Linux Fu: Atomic Power

People are well aware of the power of virtual machines. If you want to do something dangerous — say, hack on the kernel — you can create a virtual machine, snapshot it, screw it up a few times, restore it, and your main computer never misses a beat. But sometimes you need just a little shift in perspective, not an entire make belive computer. For example, you are building a new boot disk and you want to pretend it is the real boot disk and make some updates. For that there is chroot, a Linux command that lets you temporarily open processes that think the root of the filesystem is in a different place than the real root. The problem is, it is hard to manage a bunch of chroot environments which is why they created Atoms.

The system works with several common distributions and you install it via Flatpak. That means you can launch, for example, a shell that thinks it is running Gentoo or Centos Linux under Ubuntu.

Creating an atom is easy

Using the tool is easy enough.  A simple screen lets you choose a few options. The first time you use a particular image it will take a few minutes to download everything.

Eventually, you’ll wind up with a list of all your chroot environments. Selecting one of them (initially, the only one) will give you a screen where you can browse files, expose a few mount points, change the chroot’s name, or wipe it out. You can also open a console into the selected environment directly.

You can perform many actions on an atom from the GUI

From the main screen there is a “hamburger” menu that allows you to do a few global things like set preferences. You can move where things are stored, for example. You can also delete images you aren’t planning to use again.

Is this something you can’t do from the command line? Of course, not. But it is a nice way to keep a lot of chroot environments for specific distributions nicely organized.

We were hoping you could create custom chroot atoms for yourself easily but if that’s there, we didn’t see it. Of course, the whole thing is on GitHub, so you can probably figure out how to do that if you were really motivated. We also noted that you do not have control over how most of the underlying host file system is mapped to the atom, other than a few simple choices. There are cases where you might want other things mapped and it wasn’t clear how you could accomplish that.

If you need more isolation, consider containers. If you want quick development docker images, we talked about that, too.

12 thoughts on “Linux Fu: Atomic Power

  1. Have used qemu with read_only image(s) to run just the needed stuff for that specific job.

    One for XP+Delphi, BP.v7, XP+MVCPP.v60, XP+SDCC.240, XP+SDCC.280, DOS+BP.v7 and even one for FireFox works great and fast on a i7+32Mb labtop.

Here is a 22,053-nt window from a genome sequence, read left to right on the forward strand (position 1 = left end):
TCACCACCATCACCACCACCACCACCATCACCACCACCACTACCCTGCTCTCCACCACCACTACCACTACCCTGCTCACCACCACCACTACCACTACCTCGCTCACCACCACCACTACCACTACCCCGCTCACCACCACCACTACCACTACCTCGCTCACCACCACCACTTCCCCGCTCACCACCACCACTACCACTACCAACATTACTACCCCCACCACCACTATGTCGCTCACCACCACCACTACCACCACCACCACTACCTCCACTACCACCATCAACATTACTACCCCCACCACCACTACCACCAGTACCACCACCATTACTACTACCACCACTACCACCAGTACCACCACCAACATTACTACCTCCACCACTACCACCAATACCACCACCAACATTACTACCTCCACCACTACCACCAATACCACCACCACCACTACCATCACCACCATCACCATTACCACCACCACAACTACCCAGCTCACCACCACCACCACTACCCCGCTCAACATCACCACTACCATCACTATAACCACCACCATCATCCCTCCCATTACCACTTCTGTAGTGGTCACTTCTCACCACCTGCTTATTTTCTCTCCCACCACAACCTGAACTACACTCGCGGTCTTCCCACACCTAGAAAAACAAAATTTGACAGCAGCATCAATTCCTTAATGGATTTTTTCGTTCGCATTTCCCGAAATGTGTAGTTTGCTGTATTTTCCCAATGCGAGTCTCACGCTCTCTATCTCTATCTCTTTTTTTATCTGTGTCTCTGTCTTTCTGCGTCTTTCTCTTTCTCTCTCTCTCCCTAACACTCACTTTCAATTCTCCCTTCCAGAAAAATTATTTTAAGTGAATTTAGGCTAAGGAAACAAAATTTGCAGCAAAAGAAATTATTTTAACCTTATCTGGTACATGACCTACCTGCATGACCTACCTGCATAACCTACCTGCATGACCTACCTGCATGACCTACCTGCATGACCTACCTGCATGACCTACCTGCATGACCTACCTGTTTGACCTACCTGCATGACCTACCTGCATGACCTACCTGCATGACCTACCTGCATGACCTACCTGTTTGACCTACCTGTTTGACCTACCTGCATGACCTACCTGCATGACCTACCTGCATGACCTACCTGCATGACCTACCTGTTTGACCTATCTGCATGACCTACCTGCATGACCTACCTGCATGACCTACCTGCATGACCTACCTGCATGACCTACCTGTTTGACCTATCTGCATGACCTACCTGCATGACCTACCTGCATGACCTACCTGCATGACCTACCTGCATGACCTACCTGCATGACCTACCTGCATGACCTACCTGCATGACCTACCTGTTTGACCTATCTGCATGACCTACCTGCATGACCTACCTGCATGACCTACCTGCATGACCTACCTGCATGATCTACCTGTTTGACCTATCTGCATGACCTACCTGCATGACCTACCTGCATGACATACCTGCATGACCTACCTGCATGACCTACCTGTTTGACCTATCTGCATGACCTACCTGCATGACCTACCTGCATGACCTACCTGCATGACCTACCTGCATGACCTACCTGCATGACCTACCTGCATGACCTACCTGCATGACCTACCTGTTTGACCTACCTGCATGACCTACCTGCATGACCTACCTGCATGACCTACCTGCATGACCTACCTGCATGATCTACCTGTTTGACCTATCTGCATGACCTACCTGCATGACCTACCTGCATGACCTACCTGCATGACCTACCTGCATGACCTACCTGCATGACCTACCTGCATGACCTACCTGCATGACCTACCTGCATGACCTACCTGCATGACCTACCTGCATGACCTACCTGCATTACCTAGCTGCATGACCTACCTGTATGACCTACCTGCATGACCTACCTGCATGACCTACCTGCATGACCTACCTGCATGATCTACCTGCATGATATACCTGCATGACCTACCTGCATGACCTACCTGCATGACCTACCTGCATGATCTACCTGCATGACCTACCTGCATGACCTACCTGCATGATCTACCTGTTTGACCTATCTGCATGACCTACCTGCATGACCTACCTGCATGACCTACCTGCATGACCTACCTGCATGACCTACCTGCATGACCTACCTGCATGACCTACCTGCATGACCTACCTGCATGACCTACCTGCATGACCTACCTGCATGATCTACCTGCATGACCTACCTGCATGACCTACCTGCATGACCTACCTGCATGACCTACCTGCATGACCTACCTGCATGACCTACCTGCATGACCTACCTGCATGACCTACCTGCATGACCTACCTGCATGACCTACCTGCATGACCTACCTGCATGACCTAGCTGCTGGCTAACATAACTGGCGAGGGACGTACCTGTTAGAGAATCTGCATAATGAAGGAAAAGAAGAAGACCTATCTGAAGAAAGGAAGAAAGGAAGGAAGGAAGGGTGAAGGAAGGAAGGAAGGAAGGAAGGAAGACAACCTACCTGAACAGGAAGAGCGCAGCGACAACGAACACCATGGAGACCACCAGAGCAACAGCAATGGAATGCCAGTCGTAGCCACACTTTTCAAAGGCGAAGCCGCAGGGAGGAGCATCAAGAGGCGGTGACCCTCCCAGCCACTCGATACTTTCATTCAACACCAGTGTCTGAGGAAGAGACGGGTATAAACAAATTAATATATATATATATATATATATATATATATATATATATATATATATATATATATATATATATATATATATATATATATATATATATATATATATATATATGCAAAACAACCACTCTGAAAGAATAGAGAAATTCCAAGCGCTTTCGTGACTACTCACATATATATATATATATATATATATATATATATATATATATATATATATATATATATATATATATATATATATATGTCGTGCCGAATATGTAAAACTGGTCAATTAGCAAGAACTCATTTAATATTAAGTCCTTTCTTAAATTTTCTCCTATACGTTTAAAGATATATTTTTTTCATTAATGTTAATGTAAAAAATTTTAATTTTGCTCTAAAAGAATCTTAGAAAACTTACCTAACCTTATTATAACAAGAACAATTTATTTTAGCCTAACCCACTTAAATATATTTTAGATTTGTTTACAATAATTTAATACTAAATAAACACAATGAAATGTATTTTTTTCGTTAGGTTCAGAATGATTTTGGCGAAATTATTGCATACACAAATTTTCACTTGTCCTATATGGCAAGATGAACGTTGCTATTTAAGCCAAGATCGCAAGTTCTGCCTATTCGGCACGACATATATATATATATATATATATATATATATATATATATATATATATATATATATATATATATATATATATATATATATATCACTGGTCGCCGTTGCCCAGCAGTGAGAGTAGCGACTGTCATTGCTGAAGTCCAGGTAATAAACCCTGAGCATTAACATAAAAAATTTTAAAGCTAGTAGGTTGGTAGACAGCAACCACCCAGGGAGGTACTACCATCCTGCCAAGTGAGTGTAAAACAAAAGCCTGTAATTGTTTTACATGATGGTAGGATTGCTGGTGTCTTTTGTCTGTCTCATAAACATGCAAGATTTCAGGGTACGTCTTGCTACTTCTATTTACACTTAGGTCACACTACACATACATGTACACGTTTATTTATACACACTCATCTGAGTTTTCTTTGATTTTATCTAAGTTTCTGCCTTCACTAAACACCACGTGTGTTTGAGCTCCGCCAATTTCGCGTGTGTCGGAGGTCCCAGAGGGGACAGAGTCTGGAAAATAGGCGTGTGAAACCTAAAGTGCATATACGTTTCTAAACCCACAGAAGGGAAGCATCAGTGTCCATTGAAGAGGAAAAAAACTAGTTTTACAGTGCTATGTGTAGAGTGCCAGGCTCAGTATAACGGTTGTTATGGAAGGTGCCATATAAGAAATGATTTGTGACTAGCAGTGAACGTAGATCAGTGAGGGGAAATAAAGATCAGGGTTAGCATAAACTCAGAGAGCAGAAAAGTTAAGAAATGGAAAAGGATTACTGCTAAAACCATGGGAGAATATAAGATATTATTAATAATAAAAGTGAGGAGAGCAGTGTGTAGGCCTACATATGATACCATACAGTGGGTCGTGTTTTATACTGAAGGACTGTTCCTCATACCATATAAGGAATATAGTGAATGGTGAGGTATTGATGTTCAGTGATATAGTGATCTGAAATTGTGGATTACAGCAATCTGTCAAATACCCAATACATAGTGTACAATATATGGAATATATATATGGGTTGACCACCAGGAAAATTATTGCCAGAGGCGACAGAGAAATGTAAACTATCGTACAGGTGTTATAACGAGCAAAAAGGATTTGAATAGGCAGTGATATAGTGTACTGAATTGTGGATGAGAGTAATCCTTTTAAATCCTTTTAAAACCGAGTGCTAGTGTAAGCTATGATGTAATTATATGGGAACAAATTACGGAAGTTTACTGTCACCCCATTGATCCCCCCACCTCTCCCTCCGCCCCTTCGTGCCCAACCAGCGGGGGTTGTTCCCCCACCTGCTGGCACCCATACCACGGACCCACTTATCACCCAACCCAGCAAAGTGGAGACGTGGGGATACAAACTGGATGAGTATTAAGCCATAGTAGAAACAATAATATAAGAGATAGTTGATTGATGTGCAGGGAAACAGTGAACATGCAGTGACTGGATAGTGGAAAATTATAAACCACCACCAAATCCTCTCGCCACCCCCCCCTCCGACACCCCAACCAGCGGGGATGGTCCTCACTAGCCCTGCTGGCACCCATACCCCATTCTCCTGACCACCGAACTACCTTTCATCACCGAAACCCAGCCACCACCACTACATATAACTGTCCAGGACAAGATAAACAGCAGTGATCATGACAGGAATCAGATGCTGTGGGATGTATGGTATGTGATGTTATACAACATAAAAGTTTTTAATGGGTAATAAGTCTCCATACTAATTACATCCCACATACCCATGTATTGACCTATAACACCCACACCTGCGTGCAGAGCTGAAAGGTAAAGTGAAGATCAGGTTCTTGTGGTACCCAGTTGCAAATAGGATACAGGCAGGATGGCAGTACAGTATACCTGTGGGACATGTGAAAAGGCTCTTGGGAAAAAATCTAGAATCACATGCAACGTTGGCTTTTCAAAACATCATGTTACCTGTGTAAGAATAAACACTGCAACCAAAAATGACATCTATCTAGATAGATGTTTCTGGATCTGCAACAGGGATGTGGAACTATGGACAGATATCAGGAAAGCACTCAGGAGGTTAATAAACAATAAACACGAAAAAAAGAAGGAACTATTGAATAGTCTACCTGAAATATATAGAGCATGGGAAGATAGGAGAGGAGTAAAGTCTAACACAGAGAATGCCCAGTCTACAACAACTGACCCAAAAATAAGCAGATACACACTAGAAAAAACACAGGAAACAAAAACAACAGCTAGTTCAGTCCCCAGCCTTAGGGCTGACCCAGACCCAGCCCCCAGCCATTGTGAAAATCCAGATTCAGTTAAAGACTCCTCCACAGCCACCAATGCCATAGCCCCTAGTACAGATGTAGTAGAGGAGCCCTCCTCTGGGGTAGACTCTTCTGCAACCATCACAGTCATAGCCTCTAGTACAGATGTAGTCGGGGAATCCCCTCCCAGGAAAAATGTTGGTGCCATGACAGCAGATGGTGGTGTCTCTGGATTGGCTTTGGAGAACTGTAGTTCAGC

*No* shutdown just “kill -9”.
    XP (-sp3 Embeded) image is only 235 MB.

    1. I’ve sort of done the same – though not quite. The image was read-only in the sense all changes made by the VM guest were non-persistent, as the disk image was loaded entirely into RAM (back when I had a functional workstation with enough ram to make that a plausible experiment). Even Windoze actually can perform well when its “disk” is so damn speedy!

      Qemu KVM stuff is fun to tinker with sometimes, though this tool making chroot easier seems like a nice addition, its going to need some looking at.
      Probably isn’t for me as I prefer fewer abstractions, so I really get comfortable with the lowest level more universal tools and am not stranded on a strange machine I can’t/don’t want to install my usual helpers too.

  2. I can see a Gentoo user running Ubuntu under a virtual machine but I can’t see an Ubuntu user running Gentoo in a vm. The point of Gentoo is performance. Also when you compile everything to optimise it for your processor you don’t want to wait for extra overhead of a vm.

    1. You always want your VM to be as lightweight as possible – the overheads involved in being a VM may be rather small (with the right host hardware and config) but always exist and in many, maybe even most cases the graphics of the VM are entirely handled by CPU rendering, and generally the VM disks image is just a very large file on the host, you can easily start to run out of disk space if your VM’s are bloated.

      So you are far more likely to use a performance oriented streamline linux variation on the VM, unless you have a real need for it to be something else.

  3. Also look into distrobox.

    It’s like a 2 liner to getting a full distro of your choice running on a stable or read-only system (eg steamdeck) without ever using root

    Than you can export bin, services, flatpacks even window manager and use every thing with no hassle on the host

Leave a Reply

Please be kind and respectful to help make the comments section excellent. (Comment Policy)

This site uses Akismet to reduce spam. Learn how your comment data is processed.